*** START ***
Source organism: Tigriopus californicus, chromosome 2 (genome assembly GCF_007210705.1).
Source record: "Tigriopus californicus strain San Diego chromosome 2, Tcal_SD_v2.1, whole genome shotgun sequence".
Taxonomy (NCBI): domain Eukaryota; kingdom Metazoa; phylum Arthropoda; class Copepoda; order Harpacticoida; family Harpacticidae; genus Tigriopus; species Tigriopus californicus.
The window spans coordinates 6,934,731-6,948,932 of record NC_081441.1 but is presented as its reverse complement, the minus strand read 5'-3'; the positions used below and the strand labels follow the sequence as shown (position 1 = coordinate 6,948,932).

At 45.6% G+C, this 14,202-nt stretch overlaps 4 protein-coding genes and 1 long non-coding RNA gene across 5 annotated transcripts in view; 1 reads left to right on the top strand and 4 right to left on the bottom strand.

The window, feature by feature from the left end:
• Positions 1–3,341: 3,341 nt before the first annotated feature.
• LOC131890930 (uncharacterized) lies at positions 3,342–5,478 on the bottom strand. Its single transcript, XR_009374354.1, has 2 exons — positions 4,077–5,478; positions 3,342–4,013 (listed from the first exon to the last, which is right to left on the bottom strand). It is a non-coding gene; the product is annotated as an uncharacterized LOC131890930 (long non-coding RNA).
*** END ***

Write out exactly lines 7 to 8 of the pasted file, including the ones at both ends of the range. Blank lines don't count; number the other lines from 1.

• Positions 1–3,341: 3,341 nt before the first annotated feature.
• LOC131890930 (uncharacterized) lies at positions 3,342–5,478 on the bottom strand. Its single transcript, XR_009374354.1, has 2 exons — positions 4,077–5,478; positions 3,342–4,013 (listed from the first exon to the last, which is right to left on the bottom strand). It is a non-coding gene; the product is annotated as an uncharacterized LOC131890930 (long non-coding RNA).